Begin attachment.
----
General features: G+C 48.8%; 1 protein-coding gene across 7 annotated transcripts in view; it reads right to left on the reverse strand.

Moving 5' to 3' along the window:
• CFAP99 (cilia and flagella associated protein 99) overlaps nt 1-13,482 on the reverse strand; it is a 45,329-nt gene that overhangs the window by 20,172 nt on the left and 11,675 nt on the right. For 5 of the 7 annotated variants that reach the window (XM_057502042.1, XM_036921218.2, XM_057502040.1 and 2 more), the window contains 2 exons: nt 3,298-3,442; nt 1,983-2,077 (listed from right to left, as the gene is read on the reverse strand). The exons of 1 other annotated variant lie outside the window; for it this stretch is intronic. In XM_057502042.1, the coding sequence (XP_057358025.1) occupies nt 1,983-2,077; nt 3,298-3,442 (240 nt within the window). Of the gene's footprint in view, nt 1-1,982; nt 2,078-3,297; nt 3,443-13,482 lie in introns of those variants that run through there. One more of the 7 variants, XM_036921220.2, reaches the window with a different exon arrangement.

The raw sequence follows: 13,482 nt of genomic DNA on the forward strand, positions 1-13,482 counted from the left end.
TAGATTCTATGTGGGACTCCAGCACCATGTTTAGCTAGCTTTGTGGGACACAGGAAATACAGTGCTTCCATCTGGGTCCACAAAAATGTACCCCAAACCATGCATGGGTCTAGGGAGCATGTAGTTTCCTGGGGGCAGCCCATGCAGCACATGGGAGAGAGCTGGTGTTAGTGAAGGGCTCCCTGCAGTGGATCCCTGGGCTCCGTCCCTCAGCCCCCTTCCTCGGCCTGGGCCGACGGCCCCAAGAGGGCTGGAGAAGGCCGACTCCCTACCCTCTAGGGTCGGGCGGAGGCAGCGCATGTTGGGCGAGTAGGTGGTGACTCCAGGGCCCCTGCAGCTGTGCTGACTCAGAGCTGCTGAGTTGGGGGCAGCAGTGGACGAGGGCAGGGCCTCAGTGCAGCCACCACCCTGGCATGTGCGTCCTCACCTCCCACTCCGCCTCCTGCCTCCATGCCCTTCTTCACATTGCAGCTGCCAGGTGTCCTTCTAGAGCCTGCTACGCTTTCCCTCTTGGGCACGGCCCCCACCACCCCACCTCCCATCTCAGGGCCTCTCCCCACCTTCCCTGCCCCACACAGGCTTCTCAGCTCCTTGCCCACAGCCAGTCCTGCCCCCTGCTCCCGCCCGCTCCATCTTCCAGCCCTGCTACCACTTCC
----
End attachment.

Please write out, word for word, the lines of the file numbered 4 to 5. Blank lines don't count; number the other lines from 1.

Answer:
The raw sequence follows: 13,482 nt of genomic DNA on the forward strand, positions 1-13,482 counted from the left end.
TAGATTCTATGTGGGACTCCAGCACCATGTTTAGCTAGCTTTGTGGGACACAGGAAATACAGTGCTTCCATCTGGGTCCACAAAAATGTACCCCAAACCATGCATGGGTCTAGGGAGCATGTAGTTTCCTGGGGGCAGCCCATGCAGCACATGGGAGAGAGCTGGTGTTAGTGAAGGGCTCCCTGCAGTGGATCCCTGGGCTCCGTCCCTCAGCCCCCTTCCTCGGCCTGGGCCGACGGCCCCAAGAGGGCTGGAGAAGGCCGACTCCCTACCCTCTAGGGTCGGGCGGAGGCAGCGCATGTTGGGCGAGTAGGTGGTGACTCCAGGGCCCCTGCAGCTGTGCTGACTCAGAGCTGCTGAGTTGGGGGCAGCAGTGGACGAGGGCAGGGCCTCAGTGCAGCCACCACCCTGGCATGTGCGTCCTCACCTCCCACTCCGCCTCCTGCCTCCATGCCCTTCTTCACATTGCAGCTGCCAGGTGTCCTTCTAGAGCCTGCTACGCTTTCCCTCTTGGGCACGGCCCCCACCACCCCACCTCCCATCTCAGGGCCTCTCCCCACCTTCCCTGCCCCACACAGGCTTCTCAGCTCCTTGCCCACAGCCAGTCCTGCCCCCTGCTCCCGCCCGCTCCATCTTCCAGCCCTGCTACCACTTCC